The initial years were tough going. Our methodology was completely opposite from the mainstream culture’s formula of entertainment- or hype-based attraction. Instead, we simply taught them to sit with their Bibles opened, and to sing and pray from the Bible. Through five years of consistent modelling and mentoring, today, a vast majority of those in the Burning Hearts prayer room are young people. They will be pacing and praying with their Bibles opened, at times taking the microphone to lead in prayer with the Scriptures, or singing new melodies with lyrics rooted in Scripture.
Yet, it is only a matter of time when, out of the environment of worship and prayer, a missional movement will come forth. We can no longer only sing about the magnificence and greatness of Jesus, but we have to proclaim and bear witness to Him to those who have not known Him. As we pray for the nations, I believe that we will become the answers to our own prayers by being the ones who go.
Before championing the Moravian movement, Zinzendorf, too, had a defining moment: when he saw the painting Ecce Homo (“Behold the Man”) by Domenico Feti. It was a portrait of the crucified Christ with the inscription “This have I suffered for you; now what will you do for me?” As a young man, he stood there for hours, riveted by what he saw and read. This painting led him to make a vow to serve Christ wholeheartedly, as it was the only response befitting of Christ’s work — “I have one passion, it is He; it is He only.”
Over the centuries, the gospel of Christ has spread all over the world. Yet, the Good News we have received came at a price: it is stained with the blood of many saints who abandoned comfort and convenience, some even to the point of death. Such courage could only stem from the inspiration of Jesus, who modelled obedience to the point of death.
I have a friend, with a family of four, who sold every possession his family had, and moved to northern Iraq, which borders Syria. There — under the constant threat of ISIS, located only 45 minutes away — they serve hundreds of displaced Syrian refugees. Out of curiosity, and perhaps ignorance, I asked how long they had planned to stay, because ISIS could overrun their location any time.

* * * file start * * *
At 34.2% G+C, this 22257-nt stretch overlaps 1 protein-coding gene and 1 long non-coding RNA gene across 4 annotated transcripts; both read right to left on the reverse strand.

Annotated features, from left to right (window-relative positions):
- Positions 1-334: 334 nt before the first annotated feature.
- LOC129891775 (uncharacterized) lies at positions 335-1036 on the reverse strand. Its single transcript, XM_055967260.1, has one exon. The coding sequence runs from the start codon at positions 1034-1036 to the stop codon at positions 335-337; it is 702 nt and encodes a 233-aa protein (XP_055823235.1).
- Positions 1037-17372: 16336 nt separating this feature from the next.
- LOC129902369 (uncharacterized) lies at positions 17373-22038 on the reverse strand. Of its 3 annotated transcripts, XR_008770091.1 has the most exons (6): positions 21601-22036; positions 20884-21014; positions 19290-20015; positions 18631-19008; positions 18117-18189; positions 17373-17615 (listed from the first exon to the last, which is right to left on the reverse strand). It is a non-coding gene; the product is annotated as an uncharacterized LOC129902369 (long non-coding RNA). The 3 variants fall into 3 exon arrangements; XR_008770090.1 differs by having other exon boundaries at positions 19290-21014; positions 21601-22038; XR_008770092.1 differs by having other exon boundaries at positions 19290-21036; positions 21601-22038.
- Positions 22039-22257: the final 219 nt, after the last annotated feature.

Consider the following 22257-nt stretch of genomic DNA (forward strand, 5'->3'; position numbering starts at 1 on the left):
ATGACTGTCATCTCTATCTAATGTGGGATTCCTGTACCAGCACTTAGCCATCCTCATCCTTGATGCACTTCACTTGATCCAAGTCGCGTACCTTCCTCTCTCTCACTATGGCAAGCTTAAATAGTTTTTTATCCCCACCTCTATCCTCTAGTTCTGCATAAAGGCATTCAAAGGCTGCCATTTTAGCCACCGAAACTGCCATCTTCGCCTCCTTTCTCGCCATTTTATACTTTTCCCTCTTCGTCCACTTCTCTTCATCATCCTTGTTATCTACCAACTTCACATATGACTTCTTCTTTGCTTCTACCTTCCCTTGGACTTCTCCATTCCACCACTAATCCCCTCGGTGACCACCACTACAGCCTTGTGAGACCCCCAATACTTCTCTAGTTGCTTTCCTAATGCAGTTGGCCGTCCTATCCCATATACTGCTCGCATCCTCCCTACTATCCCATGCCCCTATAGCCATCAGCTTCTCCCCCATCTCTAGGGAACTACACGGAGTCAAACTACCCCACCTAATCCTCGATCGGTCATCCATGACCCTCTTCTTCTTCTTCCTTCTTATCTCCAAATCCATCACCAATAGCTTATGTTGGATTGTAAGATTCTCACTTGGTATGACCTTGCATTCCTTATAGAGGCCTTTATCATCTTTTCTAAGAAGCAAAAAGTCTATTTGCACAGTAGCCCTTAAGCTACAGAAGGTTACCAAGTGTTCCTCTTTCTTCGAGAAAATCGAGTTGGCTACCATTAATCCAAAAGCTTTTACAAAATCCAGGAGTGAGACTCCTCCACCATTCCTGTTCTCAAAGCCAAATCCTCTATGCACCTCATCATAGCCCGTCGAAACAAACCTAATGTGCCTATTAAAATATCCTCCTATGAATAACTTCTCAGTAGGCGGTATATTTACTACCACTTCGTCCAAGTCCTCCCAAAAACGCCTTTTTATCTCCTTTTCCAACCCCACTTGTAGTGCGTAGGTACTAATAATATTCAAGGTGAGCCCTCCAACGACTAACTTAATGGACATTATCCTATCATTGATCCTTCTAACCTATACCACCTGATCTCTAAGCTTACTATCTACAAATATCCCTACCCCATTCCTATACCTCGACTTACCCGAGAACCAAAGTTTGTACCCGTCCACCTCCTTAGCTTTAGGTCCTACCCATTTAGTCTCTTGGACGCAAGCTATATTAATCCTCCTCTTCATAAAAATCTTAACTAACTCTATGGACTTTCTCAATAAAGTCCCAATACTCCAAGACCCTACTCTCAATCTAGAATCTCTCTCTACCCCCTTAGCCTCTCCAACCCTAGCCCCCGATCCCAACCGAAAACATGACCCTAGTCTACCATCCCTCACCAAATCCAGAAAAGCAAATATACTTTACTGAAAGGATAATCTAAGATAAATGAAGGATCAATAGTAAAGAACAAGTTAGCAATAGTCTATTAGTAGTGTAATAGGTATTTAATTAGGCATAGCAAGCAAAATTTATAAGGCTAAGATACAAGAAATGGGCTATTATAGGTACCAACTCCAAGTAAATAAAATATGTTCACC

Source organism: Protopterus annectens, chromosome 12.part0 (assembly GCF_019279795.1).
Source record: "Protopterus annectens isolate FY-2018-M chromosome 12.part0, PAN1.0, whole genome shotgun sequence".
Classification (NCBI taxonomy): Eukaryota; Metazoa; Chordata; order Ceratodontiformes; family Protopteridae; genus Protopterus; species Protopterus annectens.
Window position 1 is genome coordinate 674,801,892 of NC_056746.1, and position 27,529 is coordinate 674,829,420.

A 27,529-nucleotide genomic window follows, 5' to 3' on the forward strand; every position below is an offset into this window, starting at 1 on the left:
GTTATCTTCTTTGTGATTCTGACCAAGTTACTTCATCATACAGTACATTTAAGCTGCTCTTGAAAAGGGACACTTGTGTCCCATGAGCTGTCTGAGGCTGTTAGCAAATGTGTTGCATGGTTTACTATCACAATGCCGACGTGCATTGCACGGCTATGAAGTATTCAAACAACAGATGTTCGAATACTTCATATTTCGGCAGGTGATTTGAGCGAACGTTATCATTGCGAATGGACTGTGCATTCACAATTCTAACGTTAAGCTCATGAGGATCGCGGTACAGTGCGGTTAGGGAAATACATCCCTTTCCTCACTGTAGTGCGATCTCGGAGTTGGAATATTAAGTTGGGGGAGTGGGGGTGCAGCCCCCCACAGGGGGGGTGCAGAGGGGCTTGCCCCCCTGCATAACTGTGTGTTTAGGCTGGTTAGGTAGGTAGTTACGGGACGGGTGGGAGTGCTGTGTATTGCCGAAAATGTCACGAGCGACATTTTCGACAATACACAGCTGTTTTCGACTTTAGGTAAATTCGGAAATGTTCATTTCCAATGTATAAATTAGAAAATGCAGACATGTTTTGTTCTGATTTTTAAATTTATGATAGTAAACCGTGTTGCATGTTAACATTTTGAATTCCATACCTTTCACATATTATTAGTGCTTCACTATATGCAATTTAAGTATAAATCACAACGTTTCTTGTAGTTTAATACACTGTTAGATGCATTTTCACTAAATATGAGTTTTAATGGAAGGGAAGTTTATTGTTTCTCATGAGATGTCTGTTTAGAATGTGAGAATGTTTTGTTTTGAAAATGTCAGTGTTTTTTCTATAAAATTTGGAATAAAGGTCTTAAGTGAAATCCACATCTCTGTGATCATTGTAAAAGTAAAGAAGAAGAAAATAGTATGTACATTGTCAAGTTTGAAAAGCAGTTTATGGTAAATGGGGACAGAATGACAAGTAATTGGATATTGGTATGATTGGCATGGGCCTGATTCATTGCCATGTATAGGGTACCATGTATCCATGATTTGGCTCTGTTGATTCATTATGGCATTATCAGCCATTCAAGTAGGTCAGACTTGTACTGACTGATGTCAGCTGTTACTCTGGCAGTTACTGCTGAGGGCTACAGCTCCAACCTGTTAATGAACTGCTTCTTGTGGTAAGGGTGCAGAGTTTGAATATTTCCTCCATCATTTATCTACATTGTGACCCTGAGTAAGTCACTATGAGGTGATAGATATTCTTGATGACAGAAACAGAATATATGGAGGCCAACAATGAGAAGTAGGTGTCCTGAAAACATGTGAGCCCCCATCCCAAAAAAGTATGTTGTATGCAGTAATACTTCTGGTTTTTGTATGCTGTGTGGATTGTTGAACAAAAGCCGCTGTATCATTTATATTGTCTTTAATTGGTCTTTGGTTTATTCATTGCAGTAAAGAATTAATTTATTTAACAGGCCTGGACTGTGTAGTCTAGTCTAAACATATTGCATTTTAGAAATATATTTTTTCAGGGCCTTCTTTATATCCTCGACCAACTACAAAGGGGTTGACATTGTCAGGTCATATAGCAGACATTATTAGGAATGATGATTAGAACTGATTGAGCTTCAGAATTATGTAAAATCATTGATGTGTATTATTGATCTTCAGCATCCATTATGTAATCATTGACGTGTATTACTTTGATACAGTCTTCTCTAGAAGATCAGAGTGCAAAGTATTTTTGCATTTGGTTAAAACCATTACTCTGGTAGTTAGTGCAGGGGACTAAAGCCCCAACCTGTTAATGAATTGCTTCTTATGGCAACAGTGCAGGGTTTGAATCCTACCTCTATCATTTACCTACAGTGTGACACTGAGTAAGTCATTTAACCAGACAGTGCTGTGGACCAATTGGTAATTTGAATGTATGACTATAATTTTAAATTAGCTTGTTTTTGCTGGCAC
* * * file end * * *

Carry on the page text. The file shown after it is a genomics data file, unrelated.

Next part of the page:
His reply has been one of the most life-altering moments in my life: “We don’t plan to leave. Even if we lose our lives, it is okay. Because our blood will speak louder than our words. They will know the love of Christ through this because this was how Christ demonstrated His love for us.”
I believe that Christ exemplified His love on the cross so that we can learn to do likewise. Perhaps, the crisis of faith we are facing globally today is not fanatic terrorism nor the confusing redefinition of gender and marriage; it is found in the state of Christians being nominal.
Yet, a day shall come where the saints will overcome the evil one by the blood of the Lamb and the word of their testimonies, and they will not love their lives even unto death (Revelations 12:11).
For those of us who aspire to change the world, let us start by first impacting our spheres of influence. How far are we willing to inconvenience our lives so that one more person may have the gospel and encounter Jesus in their homes, classrooms, or workplaces?
May His love deepen in you, such that you cannot but act on your prayers. Your actions may seem small, but if we are faithful, God will add to us — the Gospel will advance from our homes to our communities, city, and the nations. One day, the King will return to inherit what He has paid for on the cross.
A great cloud of witnesses was faithful in their day, and now the baton has been placed in our hands. Let us be involved in this story that the Father is writing for His Son. It begins with a “Yes” in your heart, when you ask the Lord to catch you up in His story. Your defining moment might just happen today.
The 1:11 Conference – Fellowship of Burning Hearts will be held from 13th July to 15th July at Saint Andrew’s Cathedral. Come together to worship Him with the nations, as we make room for God to show us His infinite beauty and worth. If you haven’t signed up yet, please visit www.burninghearts.sg for more information. Night sessions are free.